Heatstroke and heat exhaustion pose a “persistent threat” to the U.S. military, even as cases of heat-related illnesses appeared to decline among troops in 2019, according to a new Defense Health Agency report.
In 2019, 507 cases of heatstroke and 2,174 cases of heat exhaustion were diagnosed in active- duty service members, down from a record 2,792 in 2018, including 578 cases of heatstroke and 2,214 of heat exhaustion.
Given the sharp rise of heat-related illnesses among service members between 2008 and 2018, including at least 17 deaths, the drop in 2019 appears to show that the military services are successfully addressing the threat of heat-related illnesses, with new initiatives designed to ensure the safety of personnel training in locations with high temperatures and humidity.
But pointing to significant limitations in their data, such as a change in the way the services report heat-related illnesses and the absence of data from seven military health facilities now using the Defense Department’s new electronic health record system, the researchers warned that “heat illnesses are a significant and persistent threat to both the health of U.S. military members and effectiveness of military operations.”
“Commanders, small-unit leaders, training cadre, and supporting medical personnel — particularly at recruit training centers and installations with large combat troop populations — must ensure that the military members whom they supervise and support are informed regarding the risks, preventive countermeasures … early signs and symptoms, and first-responder actions related to heat illnesses,” they wrote.
According to the report in April’s Medical Surveillance Monthly Report from the DHA’s Armed Forces Health Surveillance Branch, there were no recorded deaths due to heat among U.S. service members in 2019.
Rates for heatstroke and heat exhaustion were highest for the Army and Marine Corps — 10 times the rate of the Air Force and Navy, in the case of heat stroke — and they also were highest among recruits and those in combat-arms specialties such as infantry, artillery, combat engineering and armor.
Not surprisingly, installations with the highest number of cases were in states with muggy, high temperatures much of the year and high numbers of “black flag” days, including Fort Benning, Georgia; Fort Bragg, Camp Lejeune and Cherry Point, North Carolina; Fort Campbell, Kentucky; and Fort Polk, Louisiana. Black flag days are those when the temperature, humidity and other combined factors exceed 90 degrees Fahrenheit or higher.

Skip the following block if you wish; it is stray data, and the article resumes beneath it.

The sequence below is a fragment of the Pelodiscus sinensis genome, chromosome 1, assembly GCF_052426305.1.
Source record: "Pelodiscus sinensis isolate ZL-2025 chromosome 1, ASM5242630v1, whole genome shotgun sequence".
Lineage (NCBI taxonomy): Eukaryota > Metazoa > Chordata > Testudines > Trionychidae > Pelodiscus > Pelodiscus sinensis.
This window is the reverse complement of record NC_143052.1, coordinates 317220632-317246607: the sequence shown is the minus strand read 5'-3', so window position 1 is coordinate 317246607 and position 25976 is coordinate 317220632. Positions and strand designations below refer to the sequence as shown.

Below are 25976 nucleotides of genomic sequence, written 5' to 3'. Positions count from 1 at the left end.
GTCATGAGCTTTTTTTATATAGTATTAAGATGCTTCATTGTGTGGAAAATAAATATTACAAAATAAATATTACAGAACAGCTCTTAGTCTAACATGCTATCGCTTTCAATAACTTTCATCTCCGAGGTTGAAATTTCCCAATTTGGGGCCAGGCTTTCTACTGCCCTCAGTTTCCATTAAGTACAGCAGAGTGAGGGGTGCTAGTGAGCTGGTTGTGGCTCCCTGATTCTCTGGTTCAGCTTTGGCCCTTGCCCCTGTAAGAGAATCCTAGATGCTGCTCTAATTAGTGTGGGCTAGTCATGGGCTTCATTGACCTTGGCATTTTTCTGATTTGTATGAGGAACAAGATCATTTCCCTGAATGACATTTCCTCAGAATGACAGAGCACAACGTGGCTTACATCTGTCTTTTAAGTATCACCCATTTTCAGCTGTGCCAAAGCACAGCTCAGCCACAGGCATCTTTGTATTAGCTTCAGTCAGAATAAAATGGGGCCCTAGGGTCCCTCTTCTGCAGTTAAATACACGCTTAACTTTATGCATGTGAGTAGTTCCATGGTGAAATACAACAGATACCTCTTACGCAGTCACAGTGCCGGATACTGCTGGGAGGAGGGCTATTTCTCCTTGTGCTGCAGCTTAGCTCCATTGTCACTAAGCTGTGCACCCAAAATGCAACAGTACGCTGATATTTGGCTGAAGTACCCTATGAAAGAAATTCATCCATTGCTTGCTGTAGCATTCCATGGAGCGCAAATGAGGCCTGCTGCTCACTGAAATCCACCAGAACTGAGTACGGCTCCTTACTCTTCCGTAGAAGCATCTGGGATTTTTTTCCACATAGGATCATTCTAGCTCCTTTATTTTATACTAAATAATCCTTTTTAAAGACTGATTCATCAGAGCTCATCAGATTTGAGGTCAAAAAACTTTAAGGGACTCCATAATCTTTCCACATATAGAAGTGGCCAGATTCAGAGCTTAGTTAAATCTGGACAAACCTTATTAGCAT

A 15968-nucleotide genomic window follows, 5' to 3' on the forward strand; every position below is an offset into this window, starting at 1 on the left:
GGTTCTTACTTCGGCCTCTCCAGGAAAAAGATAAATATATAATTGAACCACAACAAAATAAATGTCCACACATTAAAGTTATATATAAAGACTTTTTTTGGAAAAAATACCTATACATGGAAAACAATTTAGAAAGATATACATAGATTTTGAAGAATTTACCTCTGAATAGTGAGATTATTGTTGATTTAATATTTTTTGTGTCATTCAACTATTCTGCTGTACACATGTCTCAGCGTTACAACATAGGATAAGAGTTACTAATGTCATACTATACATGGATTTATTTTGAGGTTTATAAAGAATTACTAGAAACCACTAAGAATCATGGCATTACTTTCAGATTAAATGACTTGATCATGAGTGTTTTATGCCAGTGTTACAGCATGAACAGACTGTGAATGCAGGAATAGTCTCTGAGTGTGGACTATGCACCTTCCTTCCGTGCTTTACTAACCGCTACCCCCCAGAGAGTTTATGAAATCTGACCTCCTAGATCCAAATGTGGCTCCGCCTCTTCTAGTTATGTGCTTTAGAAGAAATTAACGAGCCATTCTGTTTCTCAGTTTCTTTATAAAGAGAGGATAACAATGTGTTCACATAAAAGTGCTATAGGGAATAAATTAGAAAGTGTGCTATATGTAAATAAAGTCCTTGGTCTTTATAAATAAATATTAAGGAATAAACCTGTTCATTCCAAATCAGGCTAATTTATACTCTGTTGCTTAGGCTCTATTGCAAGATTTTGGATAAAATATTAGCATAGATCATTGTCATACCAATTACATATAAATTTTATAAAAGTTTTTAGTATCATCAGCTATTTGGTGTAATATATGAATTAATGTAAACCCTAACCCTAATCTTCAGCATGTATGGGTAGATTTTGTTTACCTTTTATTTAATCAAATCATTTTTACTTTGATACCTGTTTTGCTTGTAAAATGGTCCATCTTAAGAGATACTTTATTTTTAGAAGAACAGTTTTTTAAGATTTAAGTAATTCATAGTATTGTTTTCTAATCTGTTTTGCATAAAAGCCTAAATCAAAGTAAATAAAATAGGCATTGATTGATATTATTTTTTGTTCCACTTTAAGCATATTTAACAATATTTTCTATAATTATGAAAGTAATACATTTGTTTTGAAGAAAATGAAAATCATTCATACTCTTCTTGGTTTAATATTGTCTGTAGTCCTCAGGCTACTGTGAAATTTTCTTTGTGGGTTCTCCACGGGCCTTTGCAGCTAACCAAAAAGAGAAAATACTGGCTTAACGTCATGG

There were 72 cases of heat-related illnesses in Iraq or Afghanistan in 2019, including one of heatstroke and 71 of heat exhaustion — seven more total heat-related cases than the previous year and second only in the past five years to 2016, when there were 75 cases.
Tracking another heat-related condition, exertional rhabdomyolysis, DHA researchers found that reported cases also declined in 2019. Across the services, there were 512 cases of exertional rhabdomyolysis in 2019. The condition, which can occur during strenuous activity without adequate hydration, causing a breakdown of muscles and possibly kidney failure, occurred most often among recruits and Marines, with more than half the cases in the last five years occurring at Marine Corps Recruit Depot Parris Island, South Carolina.
Following a number of tragic heat-related deaths in the past decade among U.S. troops — fatalities largely considered by the medical community to be preventable — the services have launched initiatives to focus on heat-related illnesses.
Service members receive training on warning signs of illness, including instruction on how much water to drink depending on activity and adjusting workout schedules to avoid dangerous levels of heat and humidity.
According to the DHA, the top 10 bases for heat-related illnesses from 2015 to 2019 were:
- Fort Benning (1,757 cases, 14.2% of total)
- Fort Bragg (1,087 cases, 8.8%)
- Marine Corps Base Camp Lejeune/Marine Corps Air Station Cherry Point, N.C. (865 cases, 7%)
- Fort Campbell (752 cases, 6.1%)
- Fort Polk (652 cases, 5.3%)
- Marine Corps Recruit Depot Parris Island/Marine Corps Air Station Beaufort, S.C. (637 cases, 5.2%)
- Marine Corps Base Camp Pendleton, Calif. (531 cases, 4.3%)
- Fort Hood, Texas (341 cases, 2.8%)
- Marine Corps Base Quantico, Virginia (273 cases, 2.2%)
- Joint Base San Antonio-Lackland, Texas (272 cases, 2.2%)
The Army held its first “heat forum” in 2017 and created the Warrior Heat and Exertion-Related Event Collaborative and Fort Benning Heat Center in 2019, while the Marine Corps launched a “heat and cold stress injury prevention program” in 2015.
Yet despite these measures, thousands of service members continue to be sidelined each year by heat-related illnesses and injuries. Officials say that, given the demands of military training and operations, it’s to be expected but can be mitigated.
“It is an unrealistic goal to prevent all exertional heat injuries in the military. To be prepared to fight anywhere, the warfighter must be trained in a range of conditions, including hot environments,” wrote Army Maj. David DeGroot with Martin Army Community Hospital at Fort Benning, and retired Army Col. Francis O’Connor, a physician with the Uniformed Services University of Health Sciences.
“The [Army centers] are ideally positioned to support efforts to reduce the severity as much as possible and to eliminate all heat-related deaths in the military,” they wrote.
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